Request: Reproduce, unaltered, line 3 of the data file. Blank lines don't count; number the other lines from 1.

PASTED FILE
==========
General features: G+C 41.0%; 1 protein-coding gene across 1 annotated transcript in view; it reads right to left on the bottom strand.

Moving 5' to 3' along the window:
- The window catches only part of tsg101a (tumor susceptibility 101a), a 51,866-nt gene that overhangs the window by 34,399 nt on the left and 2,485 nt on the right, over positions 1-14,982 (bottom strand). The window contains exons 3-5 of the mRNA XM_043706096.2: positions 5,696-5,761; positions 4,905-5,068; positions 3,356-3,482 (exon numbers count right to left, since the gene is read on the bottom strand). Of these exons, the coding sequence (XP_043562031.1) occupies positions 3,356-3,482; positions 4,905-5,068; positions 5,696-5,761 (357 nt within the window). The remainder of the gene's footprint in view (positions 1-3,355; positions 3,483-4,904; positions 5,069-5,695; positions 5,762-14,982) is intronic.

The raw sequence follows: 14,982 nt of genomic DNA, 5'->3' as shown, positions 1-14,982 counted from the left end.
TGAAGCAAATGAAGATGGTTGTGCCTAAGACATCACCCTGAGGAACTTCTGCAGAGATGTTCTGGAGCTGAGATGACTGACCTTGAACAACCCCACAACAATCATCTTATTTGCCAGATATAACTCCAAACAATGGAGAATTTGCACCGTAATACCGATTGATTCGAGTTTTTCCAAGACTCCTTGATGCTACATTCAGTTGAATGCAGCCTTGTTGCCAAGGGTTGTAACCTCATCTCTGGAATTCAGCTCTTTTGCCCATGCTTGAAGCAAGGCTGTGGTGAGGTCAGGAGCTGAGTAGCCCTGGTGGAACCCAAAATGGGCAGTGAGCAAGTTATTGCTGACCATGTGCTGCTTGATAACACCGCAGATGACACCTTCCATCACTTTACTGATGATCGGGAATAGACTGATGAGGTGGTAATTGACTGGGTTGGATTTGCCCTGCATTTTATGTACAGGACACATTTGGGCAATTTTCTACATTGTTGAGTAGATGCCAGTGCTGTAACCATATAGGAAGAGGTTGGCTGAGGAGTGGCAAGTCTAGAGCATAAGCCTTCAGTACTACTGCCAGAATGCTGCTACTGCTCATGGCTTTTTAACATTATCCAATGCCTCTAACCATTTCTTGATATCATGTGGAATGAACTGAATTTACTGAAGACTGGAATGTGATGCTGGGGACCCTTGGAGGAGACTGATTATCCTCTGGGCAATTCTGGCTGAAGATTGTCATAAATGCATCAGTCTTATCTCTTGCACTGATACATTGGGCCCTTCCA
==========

- The window catches only part of tsg101a (tumor susceptibility 101a), a 51,866-nt gene that overhangs the window by 34,399 nt on the left and 2,485 nt on the right, over positions 1-14,982 (bottom strand). The window contains exons 3-5 of the mRNA XM_043706096.2: positions 5,696-5,761; positions 4,905-5,068; positions 3,356-3,482 (exon numbers count right to left, since the gene is read on the bottom strand). Of these exons, the coding sequence (XP_043562031.1) occupies positions 3,356-3,482; positions 4,905-5,068; positions 5,696-5,761 (357 nt within the window). The remainder of the gene's footprint in view (positions 1-3,355; positions 3,483-4,904; positions 5,069-5,695; positions 5,762-14,982) is intronic.